Ancient & Classical Art

The Hidden Colors of Antiquity

National Archaeological Museum of Athens classical Greek sculpture
A row of ancient Greek sculpture busts in the National Archaeological Museum of Athens. Photo by Tilemahos Efthimiadis via Wikimedia Commons (CC BY 2.0).

We usually think of ancient Greek and Roman sculpture as being made of pure white marble. It’s easy to understand why. We look at surviving works, and we can clearly see that they are white marble. However, would you be surprised to know that they originally didn’t look like this at all? In fact, it was quite the opposite…

Temple of Aphaia colored classical Greek sculpture
A reproduction of sculpture from the west pediment of the Temple of Aphaia in Greece, colored to approximate what it may have originally looked like. Photo by Marsyas via Wikimedia Commons (CC BY-SA 2.5).

In the classical world, sculpture and architecture was usually painted brilliant colors and sometimes gilded too. Paint doesn’t tend to hold up well over millennia, so mainly only the marble is left today. Occasionally, there’s enough left to see with the naked eye, but more often researchers have to use scientific techniques to find otherwise-hidden traces of paint. That’s why we’re left with the impression that the ancient Greeks and Romans liked stark white buildings and sculptures. It doesn’t help, of course, that Renaissance, Baroque, and Neo-Classical artists made the same misunderstanding and based their own classically-inspired work on an uncolored white aesthetic.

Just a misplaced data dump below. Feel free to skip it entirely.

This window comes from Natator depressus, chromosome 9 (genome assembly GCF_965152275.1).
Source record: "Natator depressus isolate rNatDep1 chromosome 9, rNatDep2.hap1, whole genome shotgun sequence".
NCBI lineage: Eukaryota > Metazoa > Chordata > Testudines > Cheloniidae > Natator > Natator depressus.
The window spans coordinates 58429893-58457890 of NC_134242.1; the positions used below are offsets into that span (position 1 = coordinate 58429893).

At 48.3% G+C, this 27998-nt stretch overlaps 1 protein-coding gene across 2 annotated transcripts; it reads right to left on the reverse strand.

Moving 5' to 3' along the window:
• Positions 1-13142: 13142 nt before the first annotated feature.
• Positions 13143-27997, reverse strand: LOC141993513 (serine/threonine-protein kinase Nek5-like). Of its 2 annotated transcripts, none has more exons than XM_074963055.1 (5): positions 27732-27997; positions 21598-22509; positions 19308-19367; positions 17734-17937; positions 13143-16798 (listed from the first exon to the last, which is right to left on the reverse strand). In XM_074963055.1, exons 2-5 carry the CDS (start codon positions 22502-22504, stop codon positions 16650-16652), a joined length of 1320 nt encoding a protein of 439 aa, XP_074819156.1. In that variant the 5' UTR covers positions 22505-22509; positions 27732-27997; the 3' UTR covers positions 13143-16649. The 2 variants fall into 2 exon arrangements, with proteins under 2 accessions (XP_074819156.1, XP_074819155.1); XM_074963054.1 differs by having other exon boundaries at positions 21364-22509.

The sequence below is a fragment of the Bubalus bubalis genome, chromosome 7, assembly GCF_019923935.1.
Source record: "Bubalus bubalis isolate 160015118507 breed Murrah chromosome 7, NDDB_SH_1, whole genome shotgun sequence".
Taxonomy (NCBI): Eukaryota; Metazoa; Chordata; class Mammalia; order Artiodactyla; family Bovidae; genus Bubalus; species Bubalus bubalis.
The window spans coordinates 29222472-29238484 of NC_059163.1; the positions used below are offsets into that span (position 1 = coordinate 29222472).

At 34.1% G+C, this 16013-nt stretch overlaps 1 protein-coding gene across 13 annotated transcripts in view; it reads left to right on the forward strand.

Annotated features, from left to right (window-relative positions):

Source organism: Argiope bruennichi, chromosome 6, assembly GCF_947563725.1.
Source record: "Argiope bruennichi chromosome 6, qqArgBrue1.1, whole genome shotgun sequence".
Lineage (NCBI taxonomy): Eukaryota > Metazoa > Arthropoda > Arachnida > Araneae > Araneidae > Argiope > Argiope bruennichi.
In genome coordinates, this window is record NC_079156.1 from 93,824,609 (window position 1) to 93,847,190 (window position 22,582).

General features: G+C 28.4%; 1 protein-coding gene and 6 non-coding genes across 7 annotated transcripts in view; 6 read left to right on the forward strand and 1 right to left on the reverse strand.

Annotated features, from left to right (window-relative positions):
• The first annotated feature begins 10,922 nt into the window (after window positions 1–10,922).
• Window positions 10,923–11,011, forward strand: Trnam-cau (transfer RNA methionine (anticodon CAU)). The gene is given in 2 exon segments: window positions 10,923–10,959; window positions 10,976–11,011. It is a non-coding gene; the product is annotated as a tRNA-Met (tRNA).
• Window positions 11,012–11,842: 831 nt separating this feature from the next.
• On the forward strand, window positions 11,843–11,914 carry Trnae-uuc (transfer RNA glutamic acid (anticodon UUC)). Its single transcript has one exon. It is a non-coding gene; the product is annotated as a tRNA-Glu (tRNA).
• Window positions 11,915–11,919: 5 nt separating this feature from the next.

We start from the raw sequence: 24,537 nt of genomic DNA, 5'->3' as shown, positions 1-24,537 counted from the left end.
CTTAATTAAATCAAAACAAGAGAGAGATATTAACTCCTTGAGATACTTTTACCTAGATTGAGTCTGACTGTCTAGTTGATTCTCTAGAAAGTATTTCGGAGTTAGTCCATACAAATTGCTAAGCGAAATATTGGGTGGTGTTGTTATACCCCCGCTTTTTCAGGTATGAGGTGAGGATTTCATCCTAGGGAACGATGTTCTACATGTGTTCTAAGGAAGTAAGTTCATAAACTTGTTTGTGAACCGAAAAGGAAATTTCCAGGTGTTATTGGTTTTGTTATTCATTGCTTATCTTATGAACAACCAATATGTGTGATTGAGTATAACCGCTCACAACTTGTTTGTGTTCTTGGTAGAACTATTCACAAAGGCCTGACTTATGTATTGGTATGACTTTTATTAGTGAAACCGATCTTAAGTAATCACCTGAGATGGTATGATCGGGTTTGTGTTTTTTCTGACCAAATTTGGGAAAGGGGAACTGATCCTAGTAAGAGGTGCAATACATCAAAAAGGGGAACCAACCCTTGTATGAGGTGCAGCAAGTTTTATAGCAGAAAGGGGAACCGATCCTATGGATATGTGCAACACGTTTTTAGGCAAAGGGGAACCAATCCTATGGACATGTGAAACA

Above, you can see the Peplos Kore, a well-known statue found on the Athenian Acropolis. She still wears a few obvious traces of paint. Next to her are two replicas  showing different ways that she may have been painted. On the left, she’s the goddess Athena; on the right, she’s an ordinary kore (statue of an anonymous young woman). These two replicas, as well as the pediment sculpture shown above, were made for the Bunte Götter (“Colored Gods”) exhibition that originated in Germany in 2003 and is still travelling the world. The reproductions in the exhibition were created by Vinzenz Brinkmann and his team from the Gylptothek in Munich, who have been researching painted classical sculpture for years. Visit the exhibition’s website to learn much more.

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